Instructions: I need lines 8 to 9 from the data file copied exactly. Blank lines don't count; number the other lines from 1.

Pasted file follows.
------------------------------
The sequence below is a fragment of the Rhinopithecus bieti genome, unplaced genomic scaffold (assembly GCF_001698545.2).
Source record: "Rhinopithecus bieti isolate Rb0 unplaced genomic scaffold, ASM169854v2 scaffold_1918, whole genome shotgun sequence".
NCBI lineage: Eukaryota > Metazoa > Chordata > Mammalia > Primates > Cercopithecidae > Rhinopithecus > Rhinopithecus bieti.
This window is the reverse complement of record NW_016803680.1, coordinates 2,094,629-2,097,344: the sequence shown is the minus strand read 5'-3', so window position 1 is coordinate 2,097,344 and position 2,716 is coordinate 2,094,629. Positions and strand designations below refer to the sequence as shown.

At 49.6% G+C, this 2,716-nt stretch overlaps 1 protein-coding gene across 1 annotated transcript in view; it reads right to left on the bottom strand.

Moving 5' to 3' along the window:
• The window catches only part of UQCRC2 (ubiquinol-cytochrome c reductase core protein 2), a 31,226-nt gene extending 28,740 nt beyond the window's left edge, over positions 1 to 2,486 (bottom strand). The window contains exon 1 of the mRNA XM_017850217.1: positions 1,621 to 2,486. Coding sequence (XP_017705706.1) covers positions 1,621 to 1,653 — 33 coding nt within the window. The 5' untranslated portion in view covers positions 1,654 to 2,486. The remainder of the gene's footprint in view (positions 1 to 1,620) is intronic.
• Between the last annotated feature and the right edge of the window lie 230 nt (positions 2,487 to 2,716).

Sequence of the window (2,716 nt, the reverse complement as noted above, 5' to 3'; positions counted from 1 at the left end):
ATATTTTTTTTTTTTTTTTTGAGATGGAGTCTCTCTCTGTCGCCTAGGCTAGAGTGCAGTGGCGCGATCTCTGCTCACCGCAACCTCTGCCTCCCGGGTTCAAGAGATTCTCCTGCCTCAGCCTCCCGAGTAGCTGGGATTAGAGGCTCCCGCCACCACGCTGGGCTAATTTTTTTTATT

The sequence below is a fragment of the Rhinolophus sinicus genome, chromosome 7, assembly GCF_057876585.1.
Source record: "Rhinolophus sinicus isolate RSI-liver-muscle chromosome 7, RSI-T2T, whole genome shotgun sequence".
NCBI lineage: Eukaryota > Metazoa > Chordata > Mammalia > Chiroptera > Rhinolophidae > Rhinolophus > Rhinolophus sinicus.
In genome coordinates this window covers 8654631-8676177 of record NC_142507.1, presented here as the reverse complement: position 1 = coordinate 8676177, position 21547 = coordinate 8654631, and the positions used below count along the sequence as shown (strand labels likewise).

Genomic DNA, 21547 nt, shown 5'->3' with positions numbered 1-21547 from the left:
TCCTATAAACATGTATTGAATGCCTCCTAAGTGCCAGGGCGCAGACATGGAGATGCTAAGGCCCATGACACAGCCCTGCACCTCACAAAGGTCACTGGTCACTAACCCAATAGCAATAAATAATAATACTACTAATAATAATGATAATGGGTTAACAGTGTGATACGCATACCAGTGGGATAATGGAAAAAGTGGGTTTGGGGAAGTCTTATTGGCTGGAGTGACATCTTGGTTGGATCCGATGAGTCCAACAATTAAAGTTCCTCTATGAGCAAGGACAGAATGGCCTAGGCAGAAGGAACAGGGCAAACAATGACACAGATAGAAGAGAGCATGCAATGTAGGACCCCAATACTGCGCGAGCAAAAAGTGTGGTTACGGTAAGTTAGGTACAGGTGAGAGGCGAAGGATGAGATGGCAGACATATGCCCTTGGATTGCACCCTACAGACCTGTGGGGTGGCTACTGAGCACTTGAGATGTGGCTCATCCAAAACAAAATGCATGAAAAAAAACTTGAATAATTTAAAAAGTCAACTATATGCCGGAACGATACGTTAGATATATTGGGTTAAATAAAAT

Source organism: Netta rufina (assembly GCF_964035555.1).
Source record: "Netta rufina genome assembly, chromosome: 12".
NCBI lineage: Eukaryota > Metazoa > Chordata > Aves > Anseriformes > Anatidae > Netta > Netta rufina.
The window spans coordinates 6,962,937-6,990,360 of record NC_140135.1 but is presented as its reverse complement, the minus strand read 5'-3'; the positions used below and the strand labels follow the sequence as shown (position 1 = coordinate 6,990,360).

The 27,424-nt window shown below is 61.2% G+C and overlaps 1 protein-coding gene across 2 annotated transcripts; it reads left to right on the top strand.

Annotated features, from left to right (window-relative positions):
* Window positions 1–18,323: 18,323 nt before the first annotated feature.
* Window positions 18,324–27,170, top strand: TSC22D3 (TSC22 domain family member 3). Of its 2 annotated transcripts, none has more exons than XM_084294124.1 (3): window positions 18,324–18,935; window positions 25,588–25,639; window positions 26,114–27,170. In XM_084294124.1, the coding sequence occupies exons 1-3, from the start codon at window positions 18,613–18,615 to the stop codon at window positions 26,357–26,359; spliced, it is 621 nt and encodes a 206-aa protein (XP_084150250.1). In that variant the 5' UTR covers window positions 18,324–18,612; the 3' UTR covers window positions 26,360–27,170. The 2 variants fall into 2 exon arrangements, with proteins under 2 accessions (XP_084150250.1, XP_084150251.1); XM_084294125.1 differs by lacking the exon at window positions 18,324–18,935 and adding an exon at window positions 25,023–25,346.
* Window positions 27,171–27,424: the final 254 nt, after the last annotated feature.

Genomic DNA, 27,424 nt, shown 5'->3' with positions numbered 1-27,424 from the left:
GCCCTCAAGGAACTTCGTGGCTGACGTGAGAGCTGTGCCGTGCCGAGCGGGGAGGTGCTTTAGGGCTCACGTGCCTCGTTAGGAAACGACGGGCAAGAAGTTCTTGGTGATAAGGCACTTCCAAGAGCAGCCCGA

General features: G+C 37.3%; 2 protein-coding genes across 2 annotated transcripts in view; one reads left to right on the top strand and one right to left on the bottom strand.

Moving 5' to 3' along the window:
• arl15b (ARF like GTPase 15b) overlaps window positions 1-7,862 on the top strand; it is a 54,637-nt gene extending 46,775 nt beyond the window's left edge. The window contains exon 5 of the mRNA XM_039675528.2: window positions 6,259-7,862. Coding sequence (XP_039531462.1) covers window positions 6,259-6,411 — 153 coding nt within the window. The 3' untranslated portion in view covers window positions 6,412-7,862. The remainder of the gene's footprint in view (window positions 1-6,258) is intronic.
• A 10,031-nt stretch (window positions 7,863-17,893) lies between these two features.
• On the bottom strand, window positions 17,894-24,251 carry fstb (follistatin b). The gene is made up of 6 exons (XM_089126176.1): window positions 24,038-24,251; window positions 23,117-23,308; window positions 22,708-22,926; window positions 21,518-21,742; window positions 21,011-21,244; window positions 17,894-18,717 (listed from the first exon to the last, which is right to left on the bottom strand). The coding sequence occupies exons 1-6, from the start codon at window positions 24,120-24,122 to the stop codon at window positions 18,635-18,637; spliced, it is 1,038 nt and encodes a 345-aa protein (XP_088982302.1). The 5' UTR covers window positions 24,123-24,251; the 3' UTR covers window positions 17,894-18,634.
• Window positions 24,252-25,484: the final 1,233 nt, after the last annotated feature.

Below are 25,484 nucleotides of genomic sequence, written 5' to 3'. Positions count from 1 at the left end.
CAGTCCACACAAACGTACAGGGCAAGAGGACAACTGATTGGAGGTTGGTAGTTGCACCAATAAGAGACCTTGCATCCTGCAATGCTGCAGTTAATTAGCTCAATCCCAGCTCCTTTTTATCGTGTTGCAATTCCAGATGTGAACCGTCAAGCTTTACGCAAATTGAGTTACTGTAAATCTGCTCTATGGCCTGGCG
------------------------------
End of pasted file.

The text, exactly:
• Between the last annotated feature and the right edge of the window lie 230 nt (positions 2,487 to 2,716).

Sequence of the window (2,716 nt, the reverse complement as noted above, 5' to 3'; positions counted from 1 at the left end):